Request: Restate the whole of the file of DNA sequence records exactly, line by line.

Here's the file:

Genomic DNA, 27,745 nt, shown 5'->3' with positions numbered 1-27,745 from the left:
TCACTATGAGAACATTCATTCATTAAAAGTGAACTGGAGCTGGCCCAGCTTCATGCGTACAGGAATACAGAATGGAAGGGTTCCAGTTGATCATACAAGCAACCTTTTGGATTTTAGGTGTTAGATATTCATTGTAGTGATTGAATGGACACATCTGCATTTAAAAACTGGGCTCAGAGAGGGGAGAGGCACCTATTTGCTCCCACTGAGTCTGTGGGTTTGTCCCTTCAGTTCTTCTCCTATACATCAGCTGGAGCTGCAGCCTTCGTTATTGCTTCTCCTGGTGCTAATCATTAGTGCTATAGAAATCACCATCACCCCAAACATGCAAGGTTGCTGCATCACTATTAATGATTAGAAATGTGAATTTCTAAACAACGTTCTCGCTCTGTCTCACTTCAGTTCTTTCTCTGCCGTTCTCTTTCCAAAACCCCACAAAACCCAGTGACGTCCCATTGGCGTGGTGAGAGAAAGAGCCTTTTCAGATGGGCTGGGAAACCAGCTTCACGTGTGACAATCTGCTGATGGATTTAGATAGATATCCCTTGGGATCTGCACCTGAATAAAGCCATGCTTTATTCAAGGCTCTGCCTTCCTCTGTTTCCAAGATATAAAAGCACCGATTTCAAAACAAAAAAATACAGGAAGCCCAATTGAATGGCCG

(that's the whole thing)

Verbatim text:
Genomic DNA, 27,745 nt, shown 5'->3' with positions numbered 1-27,745 from the left:
TCACTATGAGAACATTCATTCATTAAAAGTGAACTGGAGCTGGCCCAGCTTCATGCGTACAGGAATACAGAATGGAAGGGTTCCAGTTGATCATACAAGCAACCTTTTGGATTTTAGGTGTTAGATATTCATTGTAGTGATTGAATGGACACATCTGCATTTAAAAACTGGGCTCAGAGAGGGGAGAGGCACCTATTTGCTCCCACTGAGTCTGTGGGTTTGTCCCTTCAGTTCTTCTCCTATACATCAGCTGGAGCTGCAGCCTTCGTTATTGCTTCTCCTGGTGCTAATCATTAGTGCTATAGAAATCACCATCACCCCAAACATGCAAGGTTGCTGCATCACTATTAATGATTAGAAATGTGAATTTCTAAACAACGTTCTCGCTCTGTCTCACTTCAGTTCTTTCTCTGCCGTTCTCTTTCCAAAACCCCACAAAACCCAGTGACGTCCCATTGGCGTGGTGAGAGAAAGAGCCTTTTCAGATGGGCTGGGAAACCAGCTTCACGTGTGACAATCTGCTGATGGATTTAGATAGATATCCCTTGGGATCTGCACCTGAATAAAGCCATGCTTTATTCAAGGCTCTGCCTTCCTCTGTTTCCAAGATATAAAAGCACCGATTTCAAAACAAAAAAATACAGGAAGCCCAATTGAATGGCCG